Music & Clubs

Dirty Deeds

From fuzzy math to misfit soul, the South Bay's Dirty Odd Seven do things differently
PUTTING THE EIGHT IN SEVEN: South Bay soul-rockers Dirty Odd Seven play the Bank in Saratoga on Friday.

THE MEMBERS OF Dirty Odd Seven call themselves an "experimental soul" band, because the grooves are all based in '70s soul and funk, while the instrumentation has a lot of '60s psychedelic and rock influences. The mix of these different and sometimes opposing elements creates a hazy batch of slow grooves that are simple, danceable and yet bizarre.

They fully recognize that what they're playing isn't what everyone else would call soul. But then, the band has eight members, not seven, so their labeling system is clearly a bit unorthodox. "We have our own version of soul," says drummer Curtis Funderburk.

"We have all the parts, but we don't put it together the same way other soul bands do," explains trombonist Justin Rivera.

Keyboardist Juan Soria thinks of it a different way. "It's Silicon Valley soul," he says. Soria knows most people don't normally associate soul music with this area. In fact, he says, they often consider the South Bay's tech landscape the antithesis of soul. But he feels his bandmates are some of the most soulful people he's ever met.

"Soul music is a release. It's a celebration. Soul is the upside of blues—in blues, you're just wallowing," says bassist Kevin Cole.

Joy is not something they've always experienced in their years of playing music. Every member of the Dirty Odd Seven is a veteran in the San Jose music scene—they come from such notable local bands as Horchata, Shovelhead, Squeeze the Dog, INQ, the Flames and others. But they say they got tired of band infighting and the stress of trying to make music their career, so they started Dirty Odd Seven with an entirely different mindset.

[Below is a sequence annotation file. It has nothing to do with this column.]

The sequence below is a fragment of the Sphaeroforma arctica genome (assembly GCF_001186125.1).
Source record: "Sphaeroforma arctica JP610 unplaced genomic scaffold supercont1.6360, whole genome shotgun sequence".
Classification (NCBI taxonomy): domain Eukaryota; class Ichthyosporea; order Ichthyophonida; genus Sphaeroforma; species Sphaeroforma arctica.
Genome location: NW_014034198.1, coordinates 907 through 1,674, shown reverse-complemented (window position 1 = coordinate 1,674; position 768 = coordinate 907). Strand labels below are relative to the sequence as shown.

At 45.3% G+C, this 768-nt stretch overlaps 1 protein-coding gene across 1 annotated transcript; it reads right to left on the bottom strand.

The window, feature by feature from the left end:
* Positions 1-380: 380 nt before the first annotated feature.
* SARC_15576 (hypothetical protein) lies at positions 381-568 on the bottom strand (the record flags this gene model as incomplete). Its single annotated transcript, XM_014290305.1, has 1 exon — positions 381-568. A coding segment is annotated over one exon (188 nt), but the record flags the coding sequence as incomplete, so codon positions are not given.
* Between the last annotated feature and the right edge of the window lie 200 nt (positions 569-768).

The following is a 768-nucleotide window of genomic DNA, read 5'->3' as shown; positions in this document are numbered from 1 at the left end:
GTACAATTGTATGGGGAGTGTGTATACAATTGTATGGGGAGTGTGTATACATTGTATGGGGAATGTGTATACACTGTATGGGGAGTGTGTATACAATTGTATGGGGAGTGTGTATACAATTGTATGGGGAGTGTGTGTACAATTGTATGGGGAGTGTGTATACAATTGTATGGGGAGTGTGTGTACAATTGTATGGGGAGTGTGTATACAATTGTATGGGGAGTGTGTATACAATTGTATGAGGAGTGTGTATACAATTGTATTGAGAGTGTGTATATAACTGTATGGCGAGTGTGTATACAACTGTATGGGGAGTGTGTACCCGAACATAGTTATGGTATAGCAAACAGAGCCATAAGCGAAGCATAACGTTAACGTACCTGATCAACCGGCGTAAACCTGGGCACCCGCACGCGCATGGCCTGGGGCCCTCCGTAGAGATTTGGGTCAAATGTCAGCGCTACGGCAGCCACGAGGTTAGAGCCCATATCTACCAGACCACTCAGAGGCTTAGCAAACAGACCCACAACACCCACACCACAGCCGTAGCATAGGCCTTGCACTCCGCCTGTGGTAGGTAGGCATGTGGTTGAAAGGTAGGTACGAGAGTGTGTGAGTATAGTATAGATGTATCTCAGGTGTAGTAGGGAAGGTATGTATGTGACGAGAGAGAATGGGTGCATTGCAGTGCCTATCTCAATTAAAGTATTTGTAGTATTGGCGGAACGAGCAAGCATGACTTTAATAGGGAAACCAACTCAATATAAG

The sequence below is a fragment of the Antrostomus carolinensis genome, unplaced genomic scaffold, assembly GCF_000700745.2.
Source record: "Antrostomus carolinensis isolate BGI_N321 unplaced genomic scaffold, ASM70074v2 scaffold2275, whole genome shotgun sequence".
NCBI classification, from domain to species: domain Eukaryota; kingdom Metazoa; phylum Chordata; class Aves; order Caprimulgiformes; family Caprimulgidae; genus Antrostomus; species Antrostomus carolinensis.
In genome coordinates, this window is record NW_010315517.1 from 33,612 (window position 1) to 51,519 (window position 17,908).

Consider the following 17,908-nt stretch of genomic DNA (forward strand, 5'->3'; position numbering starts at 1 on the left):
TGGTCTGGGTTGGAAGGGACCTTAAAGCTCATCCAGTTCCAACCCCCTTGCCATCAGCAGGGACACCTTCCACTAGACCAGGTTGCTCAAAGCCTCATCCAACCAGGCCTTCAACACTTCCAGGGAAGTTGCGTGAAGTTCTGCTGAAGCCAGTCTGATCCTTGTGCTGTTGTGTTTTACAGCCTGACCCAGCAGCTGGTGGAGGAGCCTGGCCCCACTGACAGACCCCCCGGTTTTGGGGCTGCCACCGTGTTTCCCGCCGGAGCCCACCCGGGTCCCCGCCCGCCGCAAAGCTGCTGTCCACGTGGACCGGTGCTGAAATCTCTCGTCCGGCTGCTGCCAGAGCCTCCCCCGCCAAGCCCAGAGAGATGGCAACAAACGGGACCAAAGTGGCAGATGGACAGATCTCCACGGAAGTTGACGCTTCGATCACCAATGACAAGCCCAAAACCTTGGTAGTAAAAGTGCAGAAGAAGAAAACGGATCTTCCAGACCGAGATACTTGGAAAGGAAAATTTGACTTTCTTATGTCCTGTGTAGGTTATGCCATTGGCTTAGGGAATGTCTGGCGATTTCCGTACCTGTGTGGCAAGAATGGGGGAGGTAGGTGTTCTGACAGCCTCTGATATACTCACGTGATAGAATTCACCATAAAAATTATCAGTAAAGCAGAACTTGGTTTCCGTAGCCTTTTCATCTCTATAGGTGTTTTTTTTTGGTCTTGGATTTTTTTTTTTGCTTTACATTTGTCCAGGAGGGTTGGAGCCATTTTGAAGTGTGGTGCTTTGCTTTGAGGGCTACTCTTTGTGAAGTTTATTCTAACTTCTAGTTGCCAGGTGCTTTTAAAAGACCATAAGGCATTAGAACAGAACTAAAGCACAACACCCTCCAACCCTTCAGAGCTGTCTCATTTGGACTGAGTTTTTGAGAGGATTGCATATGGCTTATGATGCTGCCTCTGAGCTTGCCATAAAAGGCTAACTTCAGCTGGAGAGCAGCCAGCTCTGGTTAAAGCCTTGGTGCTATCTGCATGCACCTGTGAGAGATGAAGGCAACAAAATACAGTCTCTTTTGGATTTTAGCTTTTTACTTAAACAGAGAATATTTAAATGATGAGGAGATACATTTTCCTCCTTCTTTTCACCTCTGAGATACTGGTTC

"The key factor was to get together with people we can play music with for the rest of our lives, 'cause I'm sick and tired of this bullshit. We've all experienced it. Sometimes it's just a pain in the ass," says Stevie Delaney, the band's harmonica player.

"I love being here. It's like mediation. It's my mass twice a week," says guitarist Sal Gaeta.

Services are the free-form jam sessions they hold in their rehearsal space. There are no rules. They jam out new grooves, or reimagine already written ones. Not all eight members are always available to practice twice a week, but those who show up play whatever makes them feel good and helps them forget about their problems.

"We don't have to play another show for the rest of our lives. I'm OK with that. I just want to play music right here with these guys," says Delaney of their space. "We do our best work here."

"This is definitely the easiest-going band I've ever had," adds vocalist Chris Landon.

The long jams are also how they write new music, or even alter existing songs. The process is rarely quick, but through the months of jamming and experimentation, songs slowly emerge.

"There's no choreography to it. It's just like I'll be thinking of something in my head, and Stevie pretty much has been thinking the same thing. It's always sort of serendipitous when we're grooving," says alto sax player David Penney.

They do like to play their songs in front of an actual audience once and a while, but they recognize that audiences might not appreciate watching them play 20-minute improvised jams.

"When we play shows, we have an obligation to the club to play our songs. We could probably do what we do here, but you're kind of escaping the reason people go to shows," Delaney says.

In contrast to their anything-goes rehearsals, they always play their songs exactly as they've written them at shows. "We're definitely not a jam band, but sometimes we want to sound like one," Penney says.

"We are a jam band," Cole corrects. "But when we play out we're not one."

Dirty Odd Seven

The Bank

Friday, Dec. 2


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